This is a favourite topic of mine – the sound of the performer. Having recently performed with some top notch western classical musicians, I couldn’t help but contrast their sound to the school teachers who teach music to kids. The sound is completely different.
What constitutes a “sound”? I’m not big on scientific theories of acoustic analysis, but it comes down to the texture, feel, emotion, accuracy and a whole lot of other things. There is a distinct difference in the sound of a Ustad Amjad Ali Khan and other sarod players even though they may be playing exactly the same notes. Ditto with sitar and sarangi player.
Getting our sound right should be the first priority of any student. This involves attention to detail. Is the note pitch perfect? When you do a meend (portamento/glissando) from one note to the other, is it just right or rushed? Is the stroke volume ok? Is the string change clean or did you just brush past some other strings in the process? Did the tarab strings light up as you played the notes ? Was the landing on the sam correct?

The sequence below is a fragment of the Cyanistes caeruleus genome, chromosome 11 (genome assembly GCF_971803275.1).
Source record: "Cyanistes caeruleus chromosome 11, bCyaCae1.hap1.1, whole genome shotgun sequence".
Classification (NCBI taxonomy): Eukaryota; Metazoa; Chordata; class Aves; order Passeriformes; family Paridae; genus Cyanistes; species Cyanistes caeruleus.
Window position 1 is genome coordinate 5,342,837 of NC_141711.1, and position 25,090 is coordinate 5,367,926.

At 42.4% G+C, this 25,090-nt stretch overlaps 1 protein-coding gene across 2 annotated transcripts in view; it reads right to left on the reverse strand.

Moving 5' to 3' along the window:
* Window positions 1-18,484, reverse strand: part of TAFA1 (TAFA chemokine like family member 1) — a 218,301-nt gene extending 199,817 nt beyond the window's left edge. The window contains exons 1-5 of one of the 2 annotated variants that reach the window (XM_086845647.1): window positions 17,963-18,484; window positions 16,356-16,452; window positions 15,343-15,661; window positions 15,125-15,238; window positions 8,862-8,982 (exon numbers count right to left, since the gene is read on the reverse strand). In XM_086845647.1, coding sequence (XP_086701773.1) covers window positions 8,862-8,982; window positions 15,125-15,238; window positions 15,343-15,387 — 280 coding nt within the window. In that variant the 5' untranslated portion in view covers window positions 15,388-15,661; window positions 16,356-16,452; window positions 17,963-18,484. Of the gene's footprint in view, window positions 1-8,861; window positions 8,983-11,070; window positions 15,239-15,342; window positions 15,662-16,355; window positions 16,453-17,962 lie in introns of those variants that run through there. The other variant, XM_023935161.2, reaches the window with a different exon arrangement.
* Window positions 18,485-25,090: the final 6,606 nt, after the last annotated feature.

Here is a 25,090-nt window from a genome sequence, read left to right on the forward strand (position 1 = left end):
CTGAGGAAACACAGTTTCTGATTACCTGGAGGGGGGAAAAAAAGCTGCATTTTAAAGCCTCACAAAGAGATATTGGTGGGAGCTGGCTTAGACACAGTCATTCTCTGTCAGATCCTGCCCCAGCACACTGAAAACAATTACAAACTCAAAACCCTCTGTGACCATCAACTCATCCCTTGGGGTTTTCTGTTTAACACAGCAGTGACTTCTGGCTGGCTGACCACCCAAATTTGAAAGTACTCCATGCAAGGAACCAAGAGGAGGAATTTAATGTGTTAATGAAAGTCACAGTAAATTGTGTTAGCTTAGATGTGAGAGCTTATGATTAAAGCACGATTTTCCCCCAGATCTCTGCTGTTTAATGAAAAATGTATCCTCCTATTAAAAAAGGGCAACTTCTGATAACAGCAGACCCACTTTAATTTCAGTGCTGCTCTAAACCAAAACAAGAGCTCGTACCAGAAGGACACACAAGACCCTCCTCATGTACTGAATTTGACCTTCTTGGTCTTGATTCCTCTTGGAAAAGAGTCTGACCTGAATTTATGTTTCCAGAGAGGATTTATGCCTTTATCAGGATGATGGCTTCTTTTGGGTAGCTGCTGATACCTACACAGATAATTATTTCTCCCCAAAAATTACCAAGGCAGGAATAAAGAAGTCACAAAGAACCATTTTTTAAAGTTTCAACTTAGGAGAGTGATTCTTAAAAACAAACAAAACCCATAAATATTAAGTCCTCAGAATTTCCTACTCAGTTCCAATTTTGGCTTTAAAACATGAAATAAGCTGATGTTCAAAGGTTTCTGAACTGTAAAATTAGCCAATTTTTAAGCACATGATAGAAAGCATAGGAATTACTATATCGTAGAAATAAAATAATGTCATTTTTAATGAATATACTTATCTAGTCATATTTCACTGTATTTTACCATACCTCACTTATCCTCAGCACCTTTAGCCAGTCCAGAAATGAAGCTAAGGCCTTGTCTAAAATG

While it is impossible to match the sounds of the all time greats, I feel we can go a long way with riyaaz. Musical content is secondary – you must sound good first. Anyone who has listened to any of the well known maestros without any knowledge of music can attest to that.
In the sarod, the overall sound of the musicians is improving. From the rough sound of the rabab to the refined sound of the sarod is a journey. It is encouraging to see musicians lift their game on this one, and not focus on the “clackety clack” pluck attack type of wooden sound that so typified the sarod playing of the early 20th century.
The pinnacle of consistent clean sound on the sarod is Ustad Amjad Ali Khan. Every note is clean and delivered perfectly, even at full speed. He has always been the benchmark of sound on this instrument, and its most capable technician, bar none.